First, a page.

MONTREAL -- Robert Posman got a steal on a near-mint condition 2015 Hyundai Tuscon with around 32,000 kilometres on it.

The car ran great, until he parked outside his office Montreal's West Island Thursday, returned to his car and heard the problem: someone had stolen his catalytic converter.

"The car has a massive like wild sound a deafening sound," said Posman.

Surveillance video of the theft shows a BMW driving up to Posman's car, pulling up beside it while two people get out to get to work cutting the catalytic converter from the bottom of his vehicle.

"You could see two feet, a cut at both ends of the exhaust," he said.

When he took his vehicle to MTA-Auto in LaSalle, his mechanic, Alex Pasquariello, knew exactly what had happened.

"All these little SUVs are a little high up, and when the catalytic converter is located right in the centre of the vehicle, they have easy access to just slide under and cut them right off," said Pasquariello. "It takes them literally, 30 to 40 seconds."


Media on both sides of the border are reporting a drastic rise in the part particularly during the pandemic.

Pasquariello said the shop saw around four to five catalytic converter replacements in a typical year, but that number has jumped to around 30-35 in the past year.

"They're worth big money," he said. "The worst one that I've seen so far ended up costing the insurance company $11,000."

Thieves are after the precious metal found in the part: platinum, rhodium and palladium.

As of Friday, rhodium is listed as $29,500 USD an ounce, platinum is $1,130 per ounce and palladium is $1,500 an ounce.

Montreal police (SPVM) have reported a "significant increase" in converter car thefts. 

"In 2020, 2,219 cases were reported to the SPVM, a volume three times higher than the one reported in 2019 (679 cases) and seven times higher than in 2018 (323 cases)," the SPVM said in an email. "The resale price varies by vehicle model, but is generally between $100 and $500 per catalytic converter, for a vehicle, and $500 to $1,500 for a van or truck. The accessibility of the catalytic converter makes some car brands more targeted."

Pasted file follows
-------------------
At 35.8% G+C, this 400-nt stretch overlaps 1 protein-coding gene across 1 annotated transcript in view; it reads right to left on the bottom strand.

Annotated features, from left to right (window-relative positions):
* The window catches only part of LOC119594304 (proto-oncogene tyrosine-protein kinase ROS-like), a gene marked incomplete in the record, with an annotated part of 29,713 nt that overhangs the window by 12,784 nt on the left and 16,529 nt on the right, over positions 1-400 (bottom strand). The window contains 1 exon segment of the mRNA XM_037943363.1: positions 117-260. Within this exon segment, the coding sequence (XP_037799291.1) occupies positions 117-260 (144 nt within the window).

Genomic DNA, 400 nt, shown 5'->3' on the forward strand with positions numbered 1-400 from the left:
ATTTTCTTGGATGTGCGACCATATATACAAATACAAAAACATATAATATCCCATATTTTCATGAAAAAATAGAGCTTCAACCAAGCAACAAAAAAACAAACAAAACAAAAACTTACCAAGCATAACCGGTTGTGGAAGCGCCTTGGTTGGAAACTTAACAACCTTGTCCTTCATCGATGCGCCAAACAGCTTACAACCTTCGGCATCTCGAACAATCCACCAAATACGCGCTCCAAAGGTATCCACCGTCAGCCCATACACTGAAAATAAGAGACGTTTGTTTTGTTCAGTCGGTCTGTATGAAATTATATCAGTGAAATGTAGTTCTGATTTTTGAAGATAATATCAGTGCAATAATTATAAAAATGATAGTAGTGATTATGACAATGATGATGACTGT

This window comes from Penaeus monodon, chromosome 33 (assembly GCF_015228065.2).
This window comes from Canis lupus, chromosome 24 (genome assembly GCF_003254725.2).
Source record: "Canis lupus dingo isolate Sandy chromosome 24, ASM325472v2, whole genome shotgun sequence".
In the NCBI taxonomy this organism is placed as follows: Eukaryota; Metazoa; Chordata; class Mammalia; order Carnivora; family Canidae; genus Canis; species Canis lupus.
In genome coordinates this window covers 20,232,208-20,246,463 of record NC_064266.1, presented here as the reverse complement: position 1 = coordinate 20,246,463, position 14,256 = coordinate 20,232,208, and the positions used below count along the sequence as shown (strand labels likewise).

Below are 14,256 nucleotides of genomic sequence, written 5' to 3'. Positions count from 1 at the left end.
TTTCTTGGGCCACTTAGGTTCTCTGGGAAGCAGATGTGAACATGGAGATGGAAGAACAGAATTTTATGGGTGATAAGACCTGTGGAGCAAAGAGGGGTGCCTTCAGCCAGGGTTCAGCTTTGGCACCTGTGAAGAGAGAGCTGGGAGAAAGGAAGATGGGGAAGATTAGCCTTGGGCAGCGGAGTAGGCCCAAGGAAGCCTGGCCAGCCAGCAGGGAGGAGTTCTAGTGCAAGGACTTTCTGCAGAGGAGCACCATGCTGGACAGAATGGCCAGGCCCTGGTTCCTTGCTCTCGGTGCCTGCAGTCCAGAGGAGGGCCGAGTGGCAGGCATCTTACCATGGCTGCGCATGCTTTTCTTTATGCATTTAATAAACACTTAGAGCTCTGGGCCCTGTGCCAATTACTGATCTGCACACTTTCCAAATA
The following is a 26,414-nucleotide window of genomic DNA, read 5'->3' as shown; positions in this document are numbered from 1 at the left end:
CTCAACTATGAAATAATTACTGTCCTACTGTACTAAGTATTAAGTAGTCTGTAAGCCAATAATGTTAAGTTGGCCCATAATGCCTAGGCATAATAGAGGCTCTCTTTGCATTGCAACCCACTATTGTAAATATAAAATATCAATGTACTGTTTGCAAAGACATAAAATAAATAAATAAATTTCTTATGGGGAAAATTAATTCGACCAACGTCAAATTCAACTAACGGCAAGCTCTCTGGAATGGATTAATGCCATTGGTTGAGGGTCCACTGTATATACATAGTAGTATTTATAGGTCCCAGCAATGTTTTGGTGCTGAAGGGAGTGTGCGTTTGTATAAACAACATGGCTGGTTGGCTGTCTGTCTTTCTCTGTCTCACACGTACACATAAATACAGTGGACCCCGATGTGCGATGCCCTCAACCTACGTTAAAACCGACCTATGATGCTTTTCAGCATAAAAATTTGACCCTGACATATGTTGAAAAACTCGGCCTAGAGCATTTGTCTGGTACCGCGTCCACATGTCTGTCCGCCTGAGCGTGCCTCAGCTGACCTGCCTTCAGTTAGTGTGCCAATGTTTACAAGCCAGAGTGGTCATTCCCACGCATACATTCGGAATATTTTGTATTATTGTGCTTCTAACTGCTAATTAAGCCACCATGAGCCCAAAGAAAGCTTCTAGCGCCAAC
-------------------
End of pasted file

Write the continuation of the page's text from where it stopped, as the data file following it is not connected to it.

Brian Goodleaf operates Goodleaf's Auto & Recycling in Kahnawake. His yard is typically filled with scrapped vehicles ready to be picked at for parts.

He said a steady stream of clients swings by to try and buy catalytic converters either to replace stolen parts or to purchase them in bulk to resell.

"I have every walk of life trying to buy my catalytics," he said.

Al Saikaley catalytic converter

At times, Goodleaf also has people trying to sell a converter that has clearly been removed with a hacksaw as scrap.

Goodleaf does not sell the part and only ever buys the piece from dealers he knows.

"I say, 'take your cat and get out,'" said Goodleaf. "I don't buy cats unless they're on a car, and they match the registration number."

The SPVM said it currently has a team assigned specifically to the issue, and said there have been no other specific parts targeted by thieves. 

Posman filed a police report when his converter was stolen, and is hoping to draw attention to the issue.

"These guys really know what they're doing," he said. "They skipped over those they looked at mine and they noticed I didn't have a dashcam, so they parked in the open spot... Somebody got out of rear passenger door, and he crouched to avoid getting caught on security camera. The other guy went parked next to my car."

The video lasts about two minutes.


The Surete du Quebec (SQ) said the piece is being stolen from cars across the province with all departments reporting a rise in thefts.

"In the last month, we've had a lot, more than a hundred cases of catalytic converters were stolen," said SQ spokesperson Louis-Philippe Bibeau. "This is on right now. It's a lot of little groups doing the thefts. A lot of cases."

Bibeau said there have been arrests made in the past month with other investigations ongoing.

He recommends parking your car in your garage if possible or spots with high visibility.

Due to the speed with which thieves can remove the part, however, it may not always help, as was the case with Posman.

The SQ's first piece of advice, however, is for citizens to be aware of the problem.

"The best prevention is if everyone is looking and if they see suspicious people, someone under a car, take all the details and call 911," said Bibeau.

If convicted, Biebeau added, sentences can range from two to 10 years in prison depending on the value of the materials stolen.

"At the Surete du Quebec and other police departments have the same problem and other agencies of police are sharing information," he said.

LISTEN ON CJAD 800 RADIO: We told you about catalytic converter thefts, now Kris Begic, Vice President of Platinum Group Metals tells you how easy it is to steal them